DIGBY, Kenelm (by 1518-90), of Stoke Dry, Rutland.
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Family and Education
Steward, lands in Rutland formerly of Duke of Clarence 1540-d.; sheriff, Rutland 1541-2, 1549-50, 1553-4, 1561-2, 1567-8, 1575-6, 1585-6; j.p. 1543-d.; commr. benevolence 1544/45, musters 1546, contribution 1546, relief 1550, goods of churches and fraternities 1553; other commissions 1543-d.; custos rot. 1558/59-d.4
Kenelm Digby began his long parliamentary career when on 14 Apr. 1539 he was elected junior Member for Stamford. It was the sole occasion on which he was to sit for a borough and he probably owed the nomination to his friend John Harington I, who may have been deputy steward of the town at the time of the election and who was himself returned to this Parliament as senior knight for Rutland. Nothing is known of Digby’s part in the proceedings of the House, but as his father was to die on 11 Apr. 1540, the day before the opening of the third session, he is likely to have missed at least the early part of that session.5
Sir Everard Digby was about 70 when he died, so that the eldest son was doubtless well into his majority when he succeeded to the inheritance and may already have married the daughter of Catherine Parr’s wealthy chamberlain. He at once took his father’s place in local administration, being pricked sheriff in November 1541 and joining the county bench when the term was over. Excluded by his shrievalty from the Parliament of 1542—in which, however, his influence is probably to be seen in the election of his cousin Simon Digby—three years later he succeeded Harington as senior knight of the shire. This was the beginning of an exceptional performance: in the course of the next 40 years Digby was to sit for his county in nine more Parliaments, and the three which he missed were put out of his reach by two of his six further terms as sheriff. Even though conditions in Rutland were favourable to such a near-monopoly, it is a measure of Digby’s achievement that only one or possibly two of his fellows attained the same total, Thomas Warcop in Westmorland and perhaps Sir Thomas Cheyne in Kent. He does not figure on the opposition lists for the Parliaments of October 1553 and 1555.
Whatever knowledge of the law Digby had acquired at the Middle Temple, an inn with which he retained a connexion for many years, was put to both public and private use: regularly named to commissions of oyer and terminer for the midlands, he was also consulted on legal matters by his friends and relatives, for whom he often acted as a feoffee. It was perhaps his legal bent which in 1572 prompted his demand to see the 3rd Earl of Huntingdon’s patent of lieutenancy before acknowledging Huntingdon’s standing in the county, a piece of officiousness which incensed the earl. With so ardent a Puritan as Huntingdon, however, Digby can have felt little at ease: in 1564 he was reported to be ‘indifferent’ in religion but towards the end of his life he was described as unsound in faith and one of his sons was a notable Catholic. Formerly a purchaser of ex-monastic lands, he was later obliged to sell the manor of Morcott bought by his father, as well as lands in Newton Burdett.6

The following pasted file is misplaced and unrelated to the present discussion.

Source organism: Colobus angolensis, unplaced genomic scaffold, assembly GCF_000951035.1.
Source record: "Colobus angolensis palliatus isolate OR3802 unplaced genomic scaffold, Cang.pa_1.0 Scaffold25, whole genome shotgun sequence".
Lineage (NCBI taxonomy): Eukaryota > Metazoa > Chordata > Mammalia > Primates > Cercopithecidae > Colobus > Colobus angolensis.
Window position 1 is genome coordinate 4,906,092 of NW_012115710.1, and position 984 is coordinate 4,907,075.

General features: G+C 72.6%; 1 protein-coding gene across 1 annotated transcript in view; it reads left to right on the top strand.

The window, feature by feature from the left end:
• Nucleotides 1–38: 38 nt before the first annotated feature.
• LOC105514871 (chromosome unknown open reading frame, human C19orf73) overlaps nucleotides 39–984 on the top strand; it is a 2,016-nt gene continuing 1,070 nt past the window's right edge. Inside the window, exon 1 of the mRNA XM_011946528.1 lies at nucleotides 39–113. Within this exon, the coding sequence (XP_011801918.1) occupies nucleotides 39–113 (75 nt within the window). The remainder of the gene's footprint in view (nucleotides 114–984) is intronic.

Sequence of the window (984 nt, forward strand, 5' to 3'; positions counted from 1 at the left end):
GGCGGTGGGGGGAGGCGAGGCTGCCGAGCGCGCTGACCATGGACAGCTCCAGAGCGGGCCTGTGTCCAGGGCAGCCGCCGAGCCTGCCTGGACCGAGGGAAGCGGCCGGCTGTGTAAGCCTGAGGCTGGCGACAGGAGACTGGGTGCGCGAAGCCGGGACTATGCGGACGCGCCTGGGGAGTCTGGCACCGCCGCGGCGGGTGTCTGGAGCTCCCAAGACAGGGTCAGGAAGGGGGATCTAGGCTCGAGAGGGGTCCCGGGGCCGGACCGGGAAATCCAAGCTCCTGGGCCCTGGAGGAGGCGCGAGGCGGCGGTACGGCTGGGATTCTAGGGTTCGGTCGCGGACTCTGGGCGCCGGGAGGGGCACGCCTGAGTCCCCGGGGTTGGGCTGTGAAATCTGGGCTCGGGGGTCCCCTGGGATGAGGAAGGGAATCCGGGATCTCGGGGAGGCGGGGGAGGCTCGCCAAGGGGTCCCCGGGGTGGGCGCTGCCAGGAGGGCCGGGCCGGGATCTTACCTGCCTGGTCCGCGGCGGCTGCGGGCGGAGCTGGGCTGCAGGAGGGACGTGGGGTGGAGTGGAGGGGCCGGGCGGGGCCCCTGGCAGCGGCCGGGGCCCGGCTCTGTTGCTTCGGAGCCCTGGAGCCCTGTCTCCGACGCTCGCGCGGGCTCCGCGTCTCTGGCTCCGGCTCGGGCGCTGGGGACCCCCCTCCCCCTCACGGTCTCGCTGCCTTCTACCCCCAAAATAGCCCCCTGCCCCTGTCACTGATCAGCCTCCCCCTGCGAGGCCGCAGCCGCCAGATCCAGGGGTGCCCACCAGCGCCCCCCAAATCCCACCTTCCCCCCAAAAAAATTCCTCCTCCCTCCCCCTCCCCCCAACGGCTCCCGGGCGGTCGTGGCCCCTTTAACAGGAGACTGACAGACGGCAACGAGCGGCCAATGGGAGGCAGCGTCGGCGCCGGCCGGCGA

Digby died at a great age on 21 Apr. 1590 and was buried at Stoke Dry, where the tomb and inscription survive.7
Ref Volumes: 1509-1558
Author: S. M. Thorpe
- 1. Stamford hall bk. 1461-1657, f. 129v.
- 2. Only ‘Ken...’ can be read on the indenture (C219/24/129), but the identity is obvious.
- 3. Presumed to be of age at election. Vis. Rutland (Harl. Soc. iii), 20; PCC 73 Drury; VCH Rutland, ii. 223, 227.
- 4. LP Hen. VIII, xii, xviii, xx, xxi; CPR, 1547-8, pp. 75, 88; 1550-3, pp. 141, 395; 1553, pp. 357, 415; 1553-4, p. 29; 1563-6, p. 42.
- 5. PCC 1 More.
- 6. PCC 14 Windsor, 8 Pyckering, 35 Mellershe; Egerton 2896; Cam. Misc. ix(3), 37; Lansd. 54, f. 78; VCH Rutland, i. 150, 182; ii. 208; LP Hen. VIII, xxi; CPR, 1560-3, p. 386; C142/219/98.
- 7. VCH Rutland, ii. 227; Pevsner, Leics. and Rutland, 325.